Bug: Installing a Netbackup Media server in a HP-UX SRP-enabled environment

This is a bug I found during the installation of a Netbackup Media server. The target system was an HP-UX 11iv3 which has several SRP containers integrated into ServiceGuard. As I started the installation script on the global container, it failed with an swinstall error stating that it couldn’t set the SRP containers into maintenance mode. You should know that we plan to use the the media server from the global zone, and the client will be installed also only to the global zone.

That’s because two new options were added to the swinstall command to support the Secure Resource Partition functionality. The first one is the global_srp option, by which you can decide if the installation/removal should affect the global system. The other option is the local_srp_list which contains space separated system container names enclosed in quotes. Read More »

Configure RAID mode on a P410i

This post is the successor of the previous one, which was written on how to change your P410i controller to RAID mode. Setting the controller to RAID mode is just half the job, you need to define the RAID level and assign physical disks to it. For this you can use the drvcfg -s command at the EFI shell to get into the P410i BIOS.

  1. To determine the drv use the drivers command from EFI shell prompt.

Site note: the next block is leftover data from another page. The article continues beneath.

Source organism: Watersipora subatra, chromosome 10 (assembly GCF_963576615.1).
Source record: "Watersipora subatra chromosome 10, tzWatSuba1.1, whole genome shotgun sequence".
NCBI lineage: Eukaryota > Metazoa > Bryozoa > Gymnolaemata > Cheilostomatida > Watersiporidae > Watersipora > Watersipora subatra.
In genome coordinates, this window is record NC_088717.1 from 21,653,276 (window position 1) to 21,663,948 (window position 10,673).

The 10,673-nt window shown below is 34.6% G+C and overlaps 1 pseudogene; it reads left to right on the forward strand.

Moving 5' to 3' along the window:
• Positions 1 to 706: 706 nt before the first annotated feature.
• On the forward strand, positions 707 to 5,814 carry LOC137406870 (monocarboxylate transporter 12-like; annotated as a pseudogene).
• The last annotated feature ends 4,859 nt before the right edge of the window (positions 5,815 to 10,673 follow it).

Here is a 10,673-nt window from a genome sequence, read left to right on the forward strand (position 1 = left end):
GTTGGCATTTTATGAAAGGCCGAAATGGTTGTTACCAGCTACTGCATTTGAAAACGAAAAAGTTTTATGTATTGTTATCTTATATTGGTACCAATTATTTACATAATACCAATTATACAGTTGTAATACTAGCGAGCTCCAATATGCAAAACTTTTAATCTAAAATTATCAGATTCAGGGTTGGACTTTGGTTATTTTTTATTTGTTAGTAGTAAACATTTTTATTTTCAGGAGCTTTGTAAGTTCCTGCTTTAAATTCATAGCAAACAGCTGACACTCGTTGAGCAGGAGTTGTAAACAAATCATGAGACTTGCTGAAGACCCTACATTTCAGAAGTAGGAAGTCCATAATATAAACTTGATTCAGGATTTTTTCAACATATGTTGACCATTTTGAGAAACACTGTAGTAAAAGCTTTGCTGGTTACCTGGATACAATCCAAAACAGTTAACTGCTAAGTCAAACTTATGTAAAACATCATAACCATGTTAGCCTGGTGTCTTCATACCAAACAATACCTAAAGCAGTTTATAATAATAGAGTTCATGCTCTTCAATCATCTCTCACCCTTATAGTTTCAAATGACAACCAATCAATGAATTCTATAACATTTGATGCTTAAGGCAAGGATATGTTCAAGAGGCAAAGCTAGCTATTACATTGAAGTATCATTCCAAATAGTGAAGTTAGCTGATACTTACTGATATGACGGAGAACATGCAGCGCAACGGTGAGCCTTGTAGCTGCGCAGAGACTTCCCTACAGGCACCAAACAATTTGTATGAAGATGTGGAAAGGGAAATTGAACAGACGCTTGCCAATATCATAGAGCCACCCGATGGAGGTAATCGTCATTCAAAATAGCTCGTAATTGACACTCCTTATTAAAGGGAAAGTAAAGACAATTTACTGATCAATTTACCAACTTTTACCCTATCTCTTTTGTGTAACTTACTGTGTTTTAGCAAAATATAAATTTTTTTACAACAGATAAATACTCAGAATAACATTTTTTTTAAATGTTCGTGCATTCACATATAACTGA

2. Find the SAS Host Adapter and make a note of the Driver ID from the left column. That is the drv.
  3. To determine the ctr use the drvcfg command from the efi shell prompt. Look for the SAS Host Adapter drv number and the corresponding number is the ctr:
    Read More »

Changing a P410i from HBA mode to RAID mode

So, you’ve just unboxed your freshly came Integrity server, which has a P410/P410i SAS controller. (P410i is an onboard integrated version of the same chipset.) To a P410i controller one can attach a maximum of two SAS drives, and the controller has two operation modes: either it can function as a plain SAS controller without any other intelligence, or we can have the capability of a RAID controller if we set it to RAID mode. Usually when you have to deal with brand new servers, the controller is set to SAS mode, but it is a good practice to install a system onto a hardware-based RAID 1 volume. In order to change the mode you should follow these steps:

  1. Update the firmware of the disk controller.
  2. Change the controller to RAID mode

Read More »

Checking the status of multipathing in 11iv3

A common task in a sysadmin’s life is to assist to the changes which are affecting the SAN network. At smaller organizations it could be that besides the system administrator role you also need to manage the storage side.  So here’s a post which might help you if you need to check the status of the LUN paths. For checking the availability of the LUNs, you can use the ioscan command like this:

# ioscan -P health -C disk
Class     I  H/W Path  health
===============================
disk      1  64000/0xfa00/0x1   online
disk      4  64000/0xfa00/0x6   online
disk      7  64000/0xfa00/0x7   online
disk     10  64000/0xfa00/0x8   online
disk     13  64000/0xfa00/0x9   online
disk     16  64000/0xfa00/0xa   online
disk     19  64000/0xfa00/0xb   online
...

Read More »

Recommended BladeSystem Firmware Installation Order

For HP c-class BladeSystem Enclosures if there is an OS installed to the blade, update the firmware in the following recommended order:

  1. Update the firmware of the server blades
  2. Update the firmware of the Onboard Administrators
  3. Now reboot the systems